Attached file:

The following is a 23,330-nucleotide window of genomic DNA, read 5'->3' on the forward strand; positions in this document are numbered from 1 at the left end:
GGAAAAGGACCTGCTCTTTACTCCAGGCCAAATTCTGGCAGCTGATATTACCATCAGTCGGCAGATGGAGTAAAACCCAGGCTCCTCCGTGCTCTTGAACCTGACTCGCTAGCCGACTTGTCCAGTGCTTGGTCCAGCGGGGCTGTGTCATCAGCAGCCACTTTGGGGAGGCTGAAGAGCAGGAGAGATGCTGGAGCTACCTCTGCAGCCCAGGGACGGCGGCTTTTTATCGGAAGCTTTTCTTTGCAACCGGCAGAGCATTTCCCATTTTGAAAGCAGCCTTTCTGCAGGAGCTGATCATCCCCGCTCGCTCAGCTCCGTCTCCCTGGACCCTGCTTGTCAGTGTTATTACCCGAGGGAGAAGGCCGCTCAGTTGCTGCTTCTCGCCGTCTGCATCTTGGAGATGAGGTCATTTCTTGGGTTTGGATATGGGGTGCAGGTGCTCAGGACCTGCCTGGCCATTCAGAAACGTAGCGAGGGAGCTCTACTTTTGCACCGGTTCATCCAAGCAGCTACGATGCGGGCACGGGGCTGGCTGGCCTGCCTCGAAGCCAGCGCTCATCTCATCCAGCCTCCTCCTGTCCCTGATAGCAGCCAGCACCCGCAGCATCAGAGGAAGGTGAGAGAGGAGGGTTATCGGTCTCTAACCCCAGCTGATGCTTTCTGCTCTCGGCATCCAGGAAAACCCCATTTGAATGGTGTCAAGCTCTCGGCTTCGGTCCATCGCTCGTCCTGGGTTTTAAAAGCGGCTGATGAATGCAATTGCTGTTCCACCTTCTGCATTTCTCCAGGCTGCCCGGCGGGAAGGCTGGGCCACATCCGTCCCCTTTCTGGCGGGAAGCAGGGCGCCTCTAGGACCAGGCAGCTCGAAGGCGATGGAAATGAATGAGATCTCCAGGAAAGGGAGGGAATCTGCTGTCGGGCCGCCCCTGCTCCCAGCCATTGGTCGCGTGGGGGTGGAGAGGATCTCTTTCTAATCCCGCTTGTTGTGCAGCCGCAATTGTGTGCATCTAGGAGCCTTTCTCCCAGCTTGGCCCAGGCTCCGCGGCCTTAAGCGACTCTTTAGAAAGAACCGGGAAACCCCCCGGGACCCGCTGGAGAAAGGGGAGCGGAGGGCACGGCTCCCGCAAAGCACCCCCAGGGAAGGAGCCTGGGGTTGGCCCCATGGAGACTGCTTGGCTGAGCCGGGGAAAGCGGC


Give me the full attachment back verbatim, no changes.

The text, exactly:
The following is a 23,330-nucleotide window of genomic DNA, read 5'->3' on the forward strand; positions in this document are numbered from 1 at the left end:
GGAAAAGGACCTGCTCTTTACTCCAGGCCAAATTCTGGCAGCTGATATTACCATCAGTCGGCAGATGGAGTAAAACCCAGGCTCCTCCGTGCTCTTGAACCTGACTCGCTAGCCGACTTGTCCAGTGCTTGGTCCAGCGGGGCTGTGTCATCAGCAGCCACTTTGGGGAGGCTGAAGAGCAGGAGAGATGCTGGAGCTACCTCTGCAGCCCAGGGACGGCGGCTTTTTATCGGAAGCTTTTCTTTGCAACCGGCAGAGCATTTCCCATTTTGAAAGCAGCCTTTCTGCAGGAGCTGATCATCCCCGCTCGCTCAGCTCCGTCTCCCTGGACCCTGCTTGTCAGTGTTATTACCCGAGGGAGAAGGCCGCTCAGTTGCTGCTTCTCGCCGTCTGCATCTTGGAGATGAGGTCATTTCTTGGGTTTGGATATGGGGTGCAGGTGCTCAGGACCTGCCTGGCCATTCAGAAACGTAGCGAGGGAGCTCTACTTTTGCACCGGTTCATCCAAGCAGCTACGATGCGGGCACGGGGCTGGCTGGCCTGCCTCGAAGCCAGCGCTCATCTCATCCAGCCTCCTCCTGTCCCTGATAGCAGCCAGCACCCGCAGCATCAGAGGAAGGTGAGAGAGGAGGGTTATCGGTCTCTAACCCCAGCTGATGCTTTCTGCTCTCGGCATCCAGGAAAACCCCATTTGAATGGTGTCAAGCTCTCGGCTTCGGTCCATCGCTCGTCCTGGGTTTTAAAAGCGGCTGATGAATGCAATTGCTGTTCCACCTTCTGCATTTCTCCAGGCTGCCCGGCGGGAAGGCTGGGCCACATCCGTCCCCTTTCTGGCGGGAAGCAGGGCGCCTCTAGGACCAGGCAGCTCGAAGGCGATGGAAATGAATGAGATCTCCAGGAAAGGGAGGGAATCTGCTGTCGGGCCGCCCCTGCTCCCAGCCATTGGTCGCGTGGGGGTGGAGAGGATCTCTTTCTAATCCCGCTTGTTGTGCAGCCGCAATTGTGTGCATCTAGGAGCCTTTCTCCCAGCTTGGCCCAGGCTCCGCGGCCTTAAGCGACTCTTTAGAAAGAACCGGGAAACCCCCCGGGACCCGCTGGAGAAAGGGGAGCGGAGGGCACGGCTCCCGCAAAGCACCCCCAGGGAAGGAGCCTGGGGTTGGCCCCATGGAGACTGCTTGGCTGAGCCGGGGAAAGCGGC